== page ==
Eileen R. Tabios is a poet working in multiple genres and in-between. She also loves books by writing, reading, publishing, critiquing, romancing and advocating for them. This blog will feature her bibliophilic activities with posts on current book engagements and links to her books and projects related to books.

Friday, July 31, 2015


With much joy, I share that my manuscript AMNESIA: Somebody's Memoir has been accepted for publication by Black Radish Books for a 2016 release! I am delighted at joining the company of such fine innovative poets whose work I respect, love and enjoy!

For a sample poem along with responses to that poem by Marthe Reed, John Bloomberg-Rissman, Leny Strobel, Anne Gorrick, lars palm and Sheila Murphy, you can go to the lovely Otoliths journal edited by Mark Young for the following folio: "[6 x 1] + [1 x 6]."


I also thank Mark Young for accepting three of my "Mortality Asemics" to be part of the latest issue of Otoliths.  Go HERE to see fabulous work by Cecelia Chapman, Felino A. Soriano, Texas Fontanella, Heath Brougher, George McKim, Kyle Hemmings, Philip Byron Oakes, Jim Leftwich, Paul Summers, Annette Plasencia, Steve Dalachinsky, Karl Kempton, Vernon Frazer, Pete Spence, Eileen R. Tabios, Anna Ryan-Punch, Toby Fitch, Olivier Schopfer, Carlyle Baker, Lakey Comess, A. A. Kostas, John M. Bennett, Cheryl Penn, Joel Chace, Demosthenes Agrafiotis, Jack Galmitz, Ric Carfagna, Owen Vince, Keith Kumasen Abbott, Russell Bennetts & Rauan Klassnik, Marco Giovenale, David Greenslade, Chris Moran, Alyson Miller, Raymond Farr, John Pursch, Richard Kostelanetz, Michael Jacobson, hiromi suzuki, Tyler Pruett, Rosaire Appel, Lee Ballentine, Jessie Janeshek, Márton Koppány, Sal Randolph, Jim McCrary, John Lowther, Sabine Miller, Volodymyr Bilyk, Howie Good, John Martone, Tim Wright, Eric Hoffman, Bill Wolak, Jeff Harrison, David Adès, Kathup Tsering, Natsuko Hirata, Tim Gaze, Daniel Pilkington, sean burn, Patrick Williams, Rob Stuart, Amelia Dale, Spencer Selby, Tony Beyer, Cecelia Chapman & Jeff Crouch, Joseph Salvatore Aversano, Carol Stetser, Joe Balaz, Bobbi Lurie, Holly Friedlander Liddicoat, Ed Baker, Emma Corcoran, Sean Bolton, bruno neiva, Barnaby Smith, dan raphael, PT Davidson, Sheila E. Murphy, Cherie Hunter Day, A. Scott Britton, Marco Diotallevi, Willie Smith, Susan Connolly, SS Prasad, Michael Brandonisio, Johannes S. H. Bjerg, Mark Russell, Bob Heman, Ian Gibbins, J. D. Nelson, Lotto Thießen, Sam Langer, harry k stammer, & Katrinka Moore.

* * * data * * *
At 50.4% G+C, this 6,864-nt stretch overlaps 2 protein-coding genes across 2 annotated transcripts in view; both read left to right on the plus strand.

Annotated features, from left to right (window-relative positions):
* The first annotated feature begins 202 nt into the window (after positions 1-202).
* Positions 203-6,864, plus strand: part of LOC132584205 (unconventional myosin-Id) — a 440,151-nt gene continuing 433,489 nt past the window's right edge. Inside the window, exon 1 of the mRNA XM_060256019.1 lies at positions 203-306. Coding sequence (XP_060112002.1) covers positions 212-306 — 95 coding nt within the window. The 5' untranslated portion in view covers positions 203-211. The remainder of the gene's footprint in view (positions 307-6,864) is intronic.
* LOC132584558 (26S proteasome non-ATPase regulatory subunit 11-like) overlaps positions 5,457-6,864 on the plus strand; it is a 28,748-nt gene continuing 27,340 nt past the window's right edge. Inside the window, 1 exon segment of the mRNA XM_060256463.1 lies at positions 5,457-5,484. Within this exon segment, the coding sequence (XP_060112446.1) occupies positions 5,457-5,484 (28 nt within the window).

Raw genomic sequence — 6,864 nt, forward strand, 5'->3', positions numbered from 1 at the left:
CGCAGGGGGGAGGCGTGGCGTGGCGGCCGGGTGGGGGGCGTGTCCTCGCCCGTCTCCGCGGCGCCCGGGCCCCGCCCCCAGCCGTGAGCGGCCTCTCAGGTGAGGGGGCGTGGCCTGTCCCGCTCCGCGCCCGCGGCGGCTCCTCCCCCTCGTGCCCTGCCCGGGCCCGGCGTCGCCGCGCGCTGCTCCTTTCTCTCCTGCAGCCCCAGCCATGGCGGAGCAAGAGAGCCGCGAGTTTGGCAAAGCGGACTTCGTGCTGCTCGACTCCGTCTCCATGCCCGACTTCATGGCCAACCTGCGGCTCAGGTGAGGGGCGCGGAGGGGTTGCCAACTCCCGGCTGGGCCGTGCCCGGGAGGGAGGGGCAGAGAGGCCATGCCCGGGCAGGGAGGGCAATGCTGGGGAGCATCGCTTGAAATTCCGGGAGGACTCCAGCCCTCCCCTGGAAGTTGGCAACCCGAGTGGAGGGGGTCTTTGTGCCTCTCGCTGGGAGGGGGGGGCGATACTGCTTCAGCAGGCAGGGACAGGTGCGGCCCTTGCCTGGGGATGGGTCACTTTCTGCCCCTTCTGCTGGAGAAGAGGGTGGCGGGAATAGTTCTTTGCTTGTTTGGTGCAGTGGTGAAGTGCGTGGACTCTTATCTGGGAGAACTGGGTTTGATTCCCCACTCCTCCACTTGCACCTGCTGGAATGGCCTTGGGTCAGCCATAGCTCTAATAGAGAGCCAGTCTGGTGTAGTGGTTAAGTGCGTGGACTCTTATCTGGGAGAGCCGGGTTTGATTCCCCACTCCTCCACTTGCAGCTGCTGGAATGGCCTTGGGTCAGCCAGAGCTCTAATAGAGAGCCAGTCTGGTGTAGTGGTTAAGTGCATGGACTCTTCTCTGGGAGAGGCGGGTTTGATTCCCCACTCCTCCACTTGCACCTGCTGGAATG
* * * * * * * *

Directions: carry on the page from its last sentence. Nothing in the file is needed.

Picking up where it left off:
For some reason, this was a particularly active week. Earlier in the week I finished and submitted a poetics essay. I edited a short-story collection and, this afternoon, submitted it to a publisher. I also worked hard on a new venture: a new journal that will present reviews and other engagements with works in all genres by Filipino authors. So, as they first said through disco, THANK GOD IT'S FRIDAY!!

From Otoliths, here's some of my white hair, a cost of it all ... :

Thursday, July 30, 2015


So many review copies keep arriving for Galatea Resurrects. Here's a photo of just some of them -- and there's more at http://grarchives.blogspot.com . Please consider reviewing! Next deadline is Nov. 15. (And those of you with some review copies--please do try to make this next issue.)  Thanks!